Last night I rented the latest version of “12 Angry Men”. It starred Jack Lemmon and Tony Danza. I was not clear on what year the movie was supposed to take place in, or if it was a new version on the original movie, or just a remake with different actors.
But, now that I have seen the newest version I might still rent the older one just from shear curiosity. All of my friends and I agreed that this was not a very entertaining movie. It was pretty slow and non-eventful with no action. I found it to be a very predictable movie, which made it a little difficult to pay attention to. I understand why this movie would pertain to a psychology class, and caught a lot of situations in the movie that were textbook scenarios. But, mostly I was too busy noticing how most of the actors and their characters overacted and were too stereotypical.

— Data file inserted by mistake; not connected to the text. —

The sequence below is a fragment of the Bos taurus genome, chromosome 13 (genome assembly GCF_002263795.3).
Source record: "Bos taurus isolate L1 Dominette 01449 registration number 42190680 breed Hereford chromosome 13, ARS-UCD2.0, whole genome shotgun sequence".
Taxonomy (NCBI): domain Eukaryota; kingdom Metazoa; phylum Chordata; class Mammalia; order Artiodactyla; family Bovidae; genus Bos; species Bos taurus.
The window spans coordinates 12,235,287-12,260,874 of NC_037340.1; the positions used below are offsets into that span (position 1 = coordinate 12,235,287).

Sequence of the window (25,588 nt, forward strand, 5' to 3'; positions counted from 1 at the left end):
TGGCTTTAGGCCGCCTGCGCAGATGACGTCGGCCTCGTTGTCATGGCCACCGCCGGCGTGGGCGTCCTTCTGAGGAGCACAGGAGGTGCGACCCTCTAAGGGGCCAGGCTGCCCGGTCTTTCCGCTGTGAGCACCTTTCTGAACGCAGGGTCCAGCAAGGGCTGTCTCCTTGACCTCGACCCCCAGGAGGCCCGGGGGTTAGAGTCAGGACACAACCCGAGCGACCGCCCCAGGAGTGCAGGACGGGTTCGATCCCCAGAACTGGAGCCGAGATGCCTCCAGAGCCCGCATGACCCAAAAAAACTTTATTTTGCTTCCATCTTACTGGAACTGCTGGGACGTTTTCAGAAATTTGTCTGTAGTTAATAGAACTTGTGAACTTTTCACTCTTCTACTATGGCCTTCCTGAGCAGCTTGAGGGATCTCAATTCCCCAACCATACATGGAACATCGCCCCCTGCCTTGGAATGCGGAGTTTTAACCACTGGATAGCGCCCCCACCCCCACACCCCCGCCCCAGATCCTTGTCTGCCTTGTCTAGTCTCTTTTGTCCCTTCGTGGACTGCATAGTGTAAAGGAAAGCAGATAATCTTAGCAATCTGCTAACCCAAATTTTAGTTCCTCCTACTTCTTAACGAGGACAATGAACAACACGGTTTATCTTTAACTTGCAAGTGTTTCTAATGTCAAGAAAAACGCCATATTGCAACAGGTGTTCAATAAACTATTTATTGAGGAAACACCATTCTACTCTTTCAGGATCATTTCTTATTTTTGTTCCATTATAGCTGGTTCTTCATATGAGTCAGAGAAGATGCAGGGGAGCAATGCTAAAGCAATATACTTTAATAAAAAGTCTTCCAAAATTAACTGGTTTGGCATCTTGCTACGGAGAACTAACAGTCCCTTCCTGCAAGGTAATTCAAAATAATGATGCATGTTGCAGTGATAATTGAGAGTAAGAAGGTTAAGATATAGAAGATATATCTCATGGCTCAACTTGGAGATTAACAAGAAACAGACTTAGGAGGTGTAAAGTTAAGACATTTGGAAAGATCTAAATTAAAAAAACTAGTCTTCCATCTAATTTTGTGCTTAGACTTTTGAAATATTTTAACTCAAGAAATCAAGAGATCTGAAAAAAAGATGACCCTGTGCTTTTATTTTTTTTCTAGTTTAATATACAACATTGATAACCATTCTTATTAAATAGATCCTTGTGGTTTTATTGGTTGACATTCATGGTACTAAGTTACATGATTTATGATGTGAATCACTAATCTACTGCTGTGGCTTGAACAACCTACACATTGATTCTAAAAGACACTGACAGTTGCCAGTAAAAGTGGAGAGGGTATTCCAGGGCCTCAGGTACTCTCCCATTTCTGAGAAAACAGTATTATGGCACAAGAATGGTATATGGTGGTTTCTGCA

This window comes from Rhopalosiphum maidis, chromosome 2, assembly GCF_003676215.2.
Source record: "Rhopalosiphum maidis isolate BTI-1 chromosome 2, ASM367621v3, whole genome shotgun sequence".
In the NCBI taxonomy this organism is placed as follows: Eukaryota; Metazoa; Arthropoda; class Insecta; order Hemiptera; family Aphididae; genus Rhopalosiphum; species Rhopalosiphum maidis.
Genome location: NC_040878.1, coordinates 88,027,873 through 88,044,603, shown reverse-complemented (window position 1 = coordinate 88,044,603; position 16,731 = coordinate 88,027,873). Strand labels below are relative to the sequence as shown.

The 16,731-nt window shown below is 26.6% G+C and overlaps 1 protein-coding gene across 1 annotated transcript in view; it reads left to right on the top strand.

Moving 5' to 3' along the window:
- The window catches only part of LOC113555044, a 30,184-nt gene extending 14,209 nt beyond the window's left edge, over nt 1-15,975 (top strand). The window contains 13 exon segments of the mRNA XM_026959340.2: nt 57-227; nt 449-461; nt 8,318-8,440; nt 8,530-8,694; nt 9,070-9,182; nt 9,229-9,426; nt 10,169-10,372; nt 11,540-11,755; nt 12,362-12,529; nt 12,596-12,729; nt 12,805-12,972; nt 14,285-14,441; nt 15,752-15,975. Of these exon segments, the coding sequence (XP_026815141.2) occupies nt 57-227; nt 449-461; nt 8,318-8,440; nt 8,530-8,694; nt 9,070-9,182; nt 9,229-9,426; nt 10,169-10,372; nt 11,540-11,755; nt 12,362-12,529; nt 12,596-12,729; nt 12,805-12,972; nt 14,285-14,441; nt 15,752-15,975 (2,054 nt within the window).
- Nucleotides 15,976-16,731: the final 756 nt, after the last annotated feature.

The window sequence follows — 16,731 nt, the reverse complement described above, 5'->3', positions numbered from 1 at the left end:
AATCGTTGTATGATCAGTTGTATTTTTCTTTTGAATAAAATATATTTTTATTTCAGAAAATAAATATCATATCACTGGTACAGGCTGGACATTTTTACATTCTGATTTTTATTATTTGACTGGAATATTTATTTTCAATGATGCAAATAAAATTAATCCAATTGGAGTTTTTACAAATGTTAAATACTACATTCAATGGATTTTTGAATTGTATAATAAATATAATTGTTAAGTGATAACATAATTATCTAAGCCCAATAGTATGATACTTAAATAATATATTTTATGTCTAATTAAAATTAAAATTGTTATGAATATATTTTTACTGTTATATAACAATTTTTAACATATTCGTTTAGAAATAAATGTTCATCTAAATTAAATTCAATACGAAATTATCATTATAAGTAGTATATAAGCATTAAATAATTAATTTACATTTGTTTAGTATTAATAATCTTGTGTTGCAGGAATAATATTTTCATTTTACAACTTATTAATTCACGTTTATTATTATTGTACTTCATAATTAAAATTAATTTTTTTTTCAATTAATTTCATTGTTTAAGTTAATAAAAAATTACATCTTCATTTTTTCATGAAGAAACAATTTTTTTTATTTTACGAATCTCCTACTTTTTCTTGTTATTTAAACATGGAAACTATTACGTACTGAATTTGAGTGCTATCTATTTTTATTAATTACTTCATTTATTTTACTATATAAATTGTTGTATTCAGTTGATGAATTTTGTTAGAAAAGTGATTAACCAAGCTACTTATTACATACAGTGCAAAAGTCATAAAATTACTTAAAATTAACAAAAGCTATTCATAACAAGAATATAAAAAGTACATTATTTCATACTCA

Towards the middle of the movie I did start to wonder what the verdict would come out to be. But, since the beginning of the movie was so predictable I kind of already knew. One thing that I did find quite interesting is all of the testimonies and evidence that they went through and found errors in. All but one of the 12 jury men were ready to convict this young man for murdering his father without looking at the case closely.
It made me wonder if this type of situation has ever happened in real life, and if so, was there one person there in the jury room that had enough courage to try to change everybody else’s mind? I’m sure that this has occurred many times in our history. This definitely is a movie about persuasion and compliance. I put myself in the same position as Jack Lemmon and I found myself not sure that I would have enough guts to go against 11 other men that really didn’t care.